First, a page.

Bachelor’s Degree in Psychology
A bachelor’s degree in psychology can open you up to a variety of psychology careers. While a graduate degree is generally the minimum degree for those interested in working as licensed psychologists, this is not to deter an individual from pursuing a bachelor’s degree. There are more options available to graduates of an undergraduate psychology degree than one would imagine.
Is a Bachelor’s Degree in Psychology Right for You?
You may hear from many people that a bachelor’s in psychology is just not worth it. After all, if you can’t use it to become a psychologist, why bother, right? The truth of the matter is that a bachelor’s degree can open many doors for you. There are very good reasons for all the undergraduate degrees around today, psychology is one of the most popular.
The curriculum offers students the option of studying not just psychology but also various specialties in the field. In fact, this undergraduate degree is the ideal choice for a student who wants a curriculum loaded with psychology without spending many years in college.
If you’re interested in learning about psychology but don’t want to spend years and years in college and don’t necessarily aspire to be a psychologist, a bachelor’s degree in psychology might be the ideal degree choice.
Many counselors or coaches have bachelors degrees in psychology and have life-long, satisfying careers. Other specialties will require the next level of education, the masters degree, or even a doctorate degree. Clinical psychologist and forensic psychologists, for instance are two of those specialties. Most of the time, psychologists within private practice have at least earned their master’s degree. But understand, these practitioners started their education with a bachelor’s degree in psychology. In the field of psychology, it forms the basis for your career.
Many of the psychology career paths available to professionals with a bachelors degree that are related to helping people with family issues in general, including school counselors, divorce counseling, and social work. Once you have your degree, the possibilities really open up for you.
Pros and Cons of a Bachelor’s in Psychology
Earning a bachelor’s degree in psychology can be a real boost to your career. It can open up many doors for you. Most people find that careers that were out of their reach in the past were within their grasp after they earned the bachelor’s degree. However, like with many other degrees, there are both pros and cons to having a bachelor’s in psychology.
Pros of the Bachelor’s in Psychology
- It offers many more career opportunities than an associate’s degree in psychology.
- The bachelor’s degree offers a diverse number of potential jobs and career opportunities.
- The degree is flexible in that it not only prepares students for the workforce but also acts as a foundation for graduate degrees.
- Due to the popularity of this degree and the large number of students pursuing it, there are many grants, scholarships, and funding opportunities for students.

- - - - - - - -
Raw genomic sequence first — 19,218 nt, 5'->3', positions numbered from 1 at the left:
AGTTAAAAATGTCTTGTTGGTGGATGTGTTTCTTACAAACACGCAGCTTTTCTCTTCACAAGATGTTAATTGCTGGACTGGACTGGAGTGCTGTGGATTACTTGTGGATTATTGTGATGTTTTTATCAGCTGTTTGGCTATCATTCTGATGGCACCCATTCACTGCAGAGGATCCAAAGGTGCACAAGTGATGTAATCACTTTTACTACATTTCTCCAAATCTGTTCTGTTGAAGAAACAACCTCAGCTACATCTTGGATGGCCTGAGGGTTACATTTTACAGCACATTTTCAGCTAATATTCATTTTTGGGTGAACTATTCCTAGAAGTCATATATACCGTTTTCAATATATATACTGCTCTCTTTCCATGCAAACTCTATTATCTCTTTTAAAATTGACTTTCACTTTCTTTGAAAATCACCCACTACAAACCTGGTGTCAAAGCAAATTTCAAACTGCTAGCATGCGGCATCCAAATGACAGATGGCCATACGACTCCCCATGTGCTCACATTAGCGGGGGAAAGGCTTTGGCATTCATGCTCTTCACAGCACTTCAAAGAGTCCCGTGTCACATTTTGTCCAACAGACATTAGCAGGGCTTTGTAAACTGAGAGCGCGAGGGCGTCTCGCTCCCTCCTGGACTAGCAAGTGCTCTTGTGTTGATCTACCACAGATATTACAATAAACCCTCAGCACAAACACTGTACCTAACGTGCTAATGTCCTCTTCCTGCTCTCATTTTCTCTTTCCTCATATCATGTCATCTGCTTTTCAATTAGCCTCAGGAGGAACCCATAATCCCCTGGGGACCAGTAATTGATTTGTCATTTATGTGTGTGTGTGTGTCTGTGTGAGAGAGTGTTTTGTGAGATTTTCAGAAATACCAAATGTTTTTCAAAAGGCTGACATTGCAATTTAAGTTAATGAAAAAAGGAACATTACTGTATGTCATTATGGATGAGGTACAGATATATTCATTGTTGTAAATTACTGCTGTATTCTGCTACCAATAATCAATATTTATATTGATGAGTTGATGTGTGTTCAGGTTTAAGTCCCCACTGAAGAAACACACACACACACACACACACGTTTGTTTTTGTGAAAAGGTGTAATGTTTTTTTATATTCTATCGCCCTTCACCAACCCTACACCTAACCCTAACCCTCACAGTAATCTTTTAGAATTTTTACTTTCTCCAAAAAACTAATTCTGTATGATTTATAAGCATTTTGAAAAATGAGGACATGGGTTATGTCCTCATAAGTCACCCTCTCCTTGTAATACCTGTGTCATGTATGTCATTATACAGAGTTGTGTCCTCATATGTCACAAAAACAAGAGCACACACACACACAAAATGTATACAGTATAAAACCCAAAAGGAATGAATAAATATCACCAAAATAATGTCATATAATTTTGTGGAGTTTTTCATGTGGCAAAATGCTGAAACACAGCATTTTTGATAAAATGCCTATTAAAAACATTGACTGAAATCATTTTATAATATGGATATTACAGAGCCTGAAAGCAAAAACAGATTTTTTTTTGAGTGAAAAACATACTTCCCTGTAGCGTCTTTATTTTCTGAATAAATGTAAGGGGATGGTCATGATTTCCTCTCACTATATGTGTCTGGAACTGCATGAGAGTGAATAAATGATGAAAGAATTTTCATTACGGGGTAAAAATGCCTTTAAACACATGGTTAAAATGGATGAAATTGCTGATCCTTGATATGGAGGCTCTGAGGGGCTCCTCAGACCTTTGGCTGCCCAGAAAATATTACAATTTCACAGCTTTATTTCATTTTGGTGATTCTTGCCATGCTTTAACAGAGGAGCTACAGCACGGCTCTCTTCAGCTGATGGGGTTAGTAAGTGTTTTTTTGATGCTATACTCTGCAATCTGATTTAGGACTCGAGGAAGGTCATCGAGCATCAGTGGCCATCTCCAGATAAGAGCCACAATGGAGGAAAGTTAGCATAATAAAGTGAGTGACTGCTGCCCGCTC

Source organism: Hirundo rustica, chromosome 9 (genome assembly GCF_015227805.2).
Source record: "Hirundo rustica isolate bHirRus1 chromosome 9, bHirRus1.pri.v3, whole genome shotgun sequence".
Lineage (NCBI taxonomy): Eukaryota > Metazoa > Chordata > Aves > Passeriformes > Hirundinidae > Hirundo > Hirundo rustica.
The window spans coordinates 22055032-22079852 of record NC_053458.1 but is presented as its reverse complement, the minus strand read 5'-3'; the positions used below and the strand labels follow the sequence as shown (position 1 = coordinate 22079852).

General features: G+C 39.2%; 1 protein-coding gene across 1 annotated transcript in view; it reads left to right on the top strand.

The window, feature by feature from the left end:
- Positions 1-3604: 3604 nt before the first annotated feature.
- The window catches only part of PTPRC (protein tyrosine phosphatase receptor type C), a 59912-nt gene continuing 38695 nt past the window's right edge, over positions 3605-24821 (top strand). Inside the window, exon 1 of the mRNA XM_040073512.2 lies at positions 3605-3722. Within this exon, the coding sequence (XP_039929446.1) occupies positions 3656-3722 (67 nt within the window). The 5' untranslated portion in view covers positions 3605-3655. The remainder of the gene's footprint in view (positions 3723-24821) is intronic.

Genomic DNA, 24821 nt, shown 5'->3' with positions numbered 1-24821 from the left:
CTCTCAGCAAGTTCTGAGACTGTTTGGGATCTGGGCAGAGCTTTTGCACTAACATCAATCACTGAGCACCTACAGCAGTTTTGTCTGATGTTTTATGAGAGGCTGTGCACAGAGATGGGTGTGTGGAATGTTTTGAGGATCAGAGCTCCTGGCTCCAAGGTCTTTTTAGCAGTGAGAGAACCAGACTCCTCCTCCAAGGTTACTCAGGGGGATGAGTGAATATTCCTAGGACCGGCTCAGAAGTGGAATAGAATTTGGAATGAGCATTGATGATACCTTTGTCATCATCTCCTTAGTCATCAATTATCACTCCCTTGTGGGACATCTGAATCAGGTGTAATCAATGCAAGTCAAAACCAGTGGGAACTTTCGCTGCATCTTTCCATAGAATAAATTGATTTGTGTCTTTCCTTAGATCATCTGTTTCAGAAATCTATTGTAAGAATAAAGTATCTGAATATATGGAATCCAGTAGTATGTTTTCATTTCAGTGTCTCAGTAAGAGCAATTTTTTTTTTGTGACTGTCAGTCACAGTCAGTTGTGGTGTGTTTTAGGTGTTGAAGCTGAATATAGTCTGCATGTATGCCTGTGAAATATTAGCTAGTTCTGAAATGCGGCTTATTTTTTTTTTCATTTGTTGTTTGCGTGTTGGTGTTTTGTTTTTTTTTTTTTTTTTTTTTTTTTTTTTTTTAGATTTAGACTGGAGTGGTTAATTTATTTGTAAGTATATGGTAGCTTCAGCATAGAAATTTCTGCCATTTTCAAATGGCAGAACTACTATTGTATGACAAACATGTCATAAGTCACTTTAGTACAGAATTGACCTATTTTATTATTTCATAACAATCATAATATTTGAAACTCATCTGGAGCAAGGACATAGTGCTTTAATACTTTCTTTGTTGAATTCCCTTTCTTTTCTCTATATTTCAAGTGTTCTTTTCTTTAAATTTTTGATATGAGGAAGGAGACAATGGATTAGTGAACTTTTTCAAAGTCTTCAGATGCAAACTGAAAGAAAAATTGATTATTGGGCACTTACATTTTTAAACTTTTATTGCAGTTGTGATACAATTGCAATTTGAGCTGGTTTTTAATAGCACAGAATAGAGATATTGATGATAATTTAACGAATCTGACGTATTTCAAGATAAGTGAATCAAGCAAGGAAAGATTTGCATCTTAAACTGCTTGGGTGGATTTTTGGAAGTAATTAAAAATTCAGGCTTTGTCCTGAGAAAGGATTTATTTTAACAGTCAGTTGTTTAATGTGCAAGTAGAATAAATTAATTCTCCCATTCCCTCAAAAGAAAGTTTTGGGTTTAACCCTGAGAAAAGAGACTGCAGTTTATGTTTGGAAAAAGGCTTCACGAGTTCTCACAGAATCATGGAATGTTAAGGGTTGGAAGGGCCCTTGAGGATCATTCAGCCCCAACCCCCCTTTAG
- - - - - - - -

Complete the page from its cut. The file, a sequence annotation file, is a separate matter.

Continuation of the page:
Cons of the Bachelor’s in Psychology
- Because the bachelor’s degree is generally the minimum degree for a psychology job, graduates with higher degrees may see better job offerings.
- The bachelor’s degree may not be sufficient to obtain the certification and licensure required for many clinical jobs.
- Although it’s cheaper than a graduate degree, the cost to earn a bachelor’s degree in psychology is still quite expensive.
Admission Requirements for a Bachelor’s in Psychology
Every college and degree program has specific admission requirements the applicant must meet in order to be approved or accepted into the program. Although some requirements might vary by school or department, these are the admission requirements most commonly found for bachelor’s in psychology programs according to general requirements from the University of Milwaukee.
- High school diploma, GED or equivalency
- High school transcripts
- Personal and professional recommendations (two to five)
- Standardized tests (SAT/ACT)
- Person statement of intent
- Proof of current Immunization records
Students hoping to be admitted into a bachelor’s degree in psychology program may wish to go the extra mile to improve their chances. One way is to find work in a relevant field to gain experience. Another way is to perhaps complete an internship with a licensed clinical psychologist.
The experience and knowledge gained from working in a psychology office can be very beneficial in terms of improving admission chances. In some programs, this experience may be used for credits in the undergraduate program.
The bachelor’s degree in psychology program is typically a four-year program that requires completion of about 160 credits. The program consists of not just coursework in the form of courses, but also research-based projects, practicums, and internships. Students in the program will perform a lot of research for the courses and the practicums.
They will also develop skills like written communication, critical thinking, social development, oral communication, collaboration and interpersonal effectiveness. In addition to general education courses, the program includes the following course topics.
- Careers in Psychology
- Statistical Methods
- Intro to Statistics
- Research Methods
- Social-behavioral Sciences
- Social Development
Undergraduate psychology programs often offer areas of concentration such as:
- Mental Health/History of Psychology
- Exercise/Sports Psychology
- Family Studies
- Abnormal Psychology
- Industrial/Organizational (I/O) Psychology
- Child Developmental Psychology